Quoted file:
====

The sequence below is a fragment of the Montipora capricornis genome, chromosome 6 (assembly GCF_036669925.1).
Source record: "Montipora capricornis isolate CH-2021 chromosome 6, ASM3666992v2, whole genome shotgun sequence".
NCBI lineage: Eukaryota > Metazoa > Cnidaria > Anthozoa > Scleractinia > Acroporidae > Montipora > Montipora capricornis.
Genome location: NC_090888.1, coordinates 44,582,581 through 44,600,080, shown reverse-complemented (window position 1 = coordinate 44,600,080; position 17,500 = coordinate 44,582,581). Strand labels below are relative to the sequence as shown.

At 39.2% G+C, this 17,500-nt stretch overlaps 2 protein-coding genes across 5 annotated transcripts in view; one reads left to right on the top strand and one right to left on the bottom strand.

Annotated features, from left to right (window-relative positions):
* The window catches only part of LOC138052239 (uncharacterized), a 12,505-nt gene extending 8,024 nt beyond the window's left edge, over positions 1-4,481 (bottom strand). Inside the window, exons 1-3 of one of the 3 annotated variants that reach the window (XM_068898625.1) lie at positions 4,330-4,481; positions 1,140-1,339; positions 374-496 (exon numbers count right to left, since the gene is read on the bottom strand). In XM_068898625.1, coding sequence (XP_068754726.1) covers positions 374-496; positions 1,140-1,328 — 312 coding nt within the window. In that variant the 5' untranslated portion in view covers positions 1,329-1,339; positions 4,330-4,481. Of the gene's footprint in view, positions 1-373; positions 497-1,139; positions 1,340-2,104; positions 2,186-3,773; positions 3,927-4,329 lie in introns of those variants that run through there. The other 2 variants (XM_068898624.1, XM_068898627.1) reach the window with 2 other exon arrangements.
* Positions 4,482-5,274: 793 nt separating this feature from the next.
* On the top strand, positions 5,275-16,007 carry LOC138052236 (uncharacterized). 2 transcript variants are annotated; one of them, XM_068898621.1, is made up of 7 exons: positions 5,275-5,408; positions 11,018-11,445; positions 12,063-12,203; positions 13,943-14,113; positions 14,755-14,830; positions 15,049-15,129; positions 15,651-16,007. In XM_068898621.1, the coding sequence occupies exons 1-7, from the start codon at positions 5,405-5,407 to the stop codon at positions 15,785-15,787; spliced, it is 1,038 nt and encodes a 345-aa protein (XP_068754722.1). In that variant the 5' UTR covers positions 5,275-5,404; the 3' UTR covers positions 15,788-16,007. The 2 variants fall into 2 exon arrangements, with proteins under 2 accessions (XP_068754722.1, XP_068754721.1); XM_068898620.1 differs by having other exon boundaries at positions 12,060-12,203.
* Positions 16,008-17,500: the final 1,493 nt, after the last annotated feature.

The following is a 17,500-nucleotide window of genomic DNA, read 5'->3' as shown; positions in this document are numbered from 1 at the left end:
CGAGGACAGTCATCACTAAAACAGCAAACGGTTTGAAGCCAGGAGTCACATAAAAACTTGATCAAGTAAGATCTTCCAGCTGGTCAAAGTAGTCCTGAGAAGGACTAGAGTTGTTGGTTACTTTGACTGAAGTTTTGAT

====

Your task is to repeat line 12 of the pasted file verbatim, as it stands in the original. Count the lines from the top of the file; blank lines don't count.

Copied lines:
CGAGGACAGTCATCACTAAAACAGCAAACGGTTTGAAGCCAGGAGTCACATAAAAACTTGATCAAGTAAGATCTTCCAGCTGGTCAAAGTAGTCCTGAGAAGGACTAGAGTTGTTGGTTACTTTGACTGAAGTTTTGAT